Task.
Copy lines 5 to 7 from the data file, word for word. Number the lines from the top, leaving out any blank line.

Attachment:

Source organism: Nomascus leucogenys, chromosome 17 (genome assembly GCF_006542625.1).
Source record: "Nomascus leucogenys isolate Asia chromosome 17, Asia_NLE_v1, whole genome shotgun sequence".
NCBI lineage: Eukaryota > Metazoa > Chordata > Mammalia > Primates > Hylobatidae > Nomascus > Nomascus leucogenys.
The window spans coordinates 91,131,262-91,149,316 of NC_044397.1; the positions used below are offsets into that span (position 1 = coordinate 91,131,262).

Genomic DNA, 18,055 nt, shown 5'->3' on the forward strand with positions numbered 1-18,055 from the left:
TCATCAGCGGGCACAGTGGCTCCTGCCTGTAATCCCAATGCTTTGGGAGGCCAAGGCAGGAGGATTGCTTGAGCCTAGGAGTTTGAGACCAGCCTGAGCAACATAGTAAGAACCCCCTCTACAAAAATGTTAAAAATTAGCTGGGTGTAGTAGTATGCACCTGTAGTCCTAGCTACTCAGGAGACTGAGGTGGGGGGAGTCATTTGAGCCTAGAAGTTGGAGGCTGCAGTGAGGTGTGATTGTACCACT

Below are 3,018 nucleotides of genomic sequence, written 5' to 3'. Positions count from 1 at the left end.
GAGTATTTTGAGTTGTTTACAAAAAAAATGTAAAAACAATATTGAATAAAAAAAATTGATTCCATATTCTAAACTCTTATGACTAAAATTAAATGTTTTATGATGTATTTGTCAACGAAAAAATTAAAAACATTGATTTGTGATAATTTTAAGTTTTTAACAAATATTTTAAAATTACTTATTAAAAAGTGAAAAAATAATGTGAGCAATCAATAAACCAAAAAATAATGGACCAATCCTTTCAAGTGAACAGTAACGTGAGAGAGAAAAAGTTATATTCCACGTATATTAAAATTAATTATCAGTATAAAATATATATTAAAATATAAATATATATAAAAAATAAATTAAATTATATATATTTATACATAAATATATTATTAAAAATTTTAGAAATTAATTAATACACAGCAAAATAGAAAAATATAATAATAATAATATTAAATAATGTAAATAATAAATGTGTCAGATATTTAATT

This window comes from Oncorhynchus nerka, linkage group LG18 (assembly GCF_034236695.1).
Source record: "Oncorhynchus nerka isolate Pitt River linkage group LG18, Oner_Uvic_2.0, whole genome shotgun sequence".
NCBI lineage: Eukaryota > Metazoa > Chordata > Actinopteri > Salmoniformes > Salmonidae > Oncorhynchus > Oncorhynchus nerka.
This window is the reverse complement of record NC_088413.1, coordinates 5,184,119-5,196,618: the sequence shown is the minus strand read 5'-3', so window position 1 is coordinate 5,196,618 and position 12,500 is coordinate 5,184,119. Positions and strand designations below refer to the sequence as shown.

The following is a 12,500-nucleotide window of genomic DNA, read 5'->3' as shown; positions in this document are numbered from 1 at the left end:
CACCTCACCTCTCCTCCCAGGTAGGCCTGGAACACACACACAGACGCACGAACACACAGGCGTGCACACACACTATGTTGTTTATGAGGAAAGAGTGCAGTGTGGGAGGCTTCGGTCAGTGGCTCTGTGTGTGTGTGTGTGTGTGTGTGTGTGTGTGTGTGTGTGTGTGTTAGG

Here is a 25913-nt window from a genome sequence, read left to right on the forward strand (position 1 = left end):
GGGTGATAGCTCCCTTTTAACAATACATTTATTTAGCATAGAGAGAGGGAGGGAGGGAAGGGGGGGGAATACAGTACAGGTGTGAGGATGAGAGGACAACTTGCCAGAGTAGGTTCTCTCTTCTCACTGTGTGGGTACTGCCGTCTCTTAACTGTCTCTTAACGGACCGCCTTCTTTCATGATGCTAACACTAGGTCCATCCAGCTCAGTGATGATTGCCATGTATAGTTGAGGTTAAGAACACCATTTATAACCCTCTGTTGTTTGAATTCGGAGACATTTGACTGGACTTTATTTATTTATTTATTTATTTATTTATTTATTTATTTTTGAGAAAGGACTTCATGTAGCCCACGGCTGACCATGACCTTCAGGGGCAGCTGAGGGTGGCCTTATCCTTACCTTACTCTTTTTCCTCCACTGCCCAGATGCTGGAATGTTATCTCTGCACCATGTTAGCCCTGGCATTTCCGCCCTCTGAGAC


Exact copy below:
Genomic DNA, 18,055 nt, shown 5'->3' on the forward strand with positions numbered 1-18,055 from the left:
TCATCAGCGGGCACAGTGGCTCCTGCCTGTAATCCCAATGCTTTGGGAGGCCAAGGCAGGAGGATTGCTTGAGCCTAGGAGTTTGAGACCAGCCTGAGCAACATAGTAAGAACCCCCTCTACAAAAATGTTAAAAATTAGCTGGGTGTAGTAGTATGCACCTGTAGTCCTAGCTACTCAGGAGACTGAGGTGGGGGGAGTCATTTGAGCCTAGAAGTTGGAGGCTGCAGTGAGGTGTGATTGTACCACT

Below are 3,018 nucleotides of genomic sequence, written 5' to 3'. Positions count from 1 at the left end.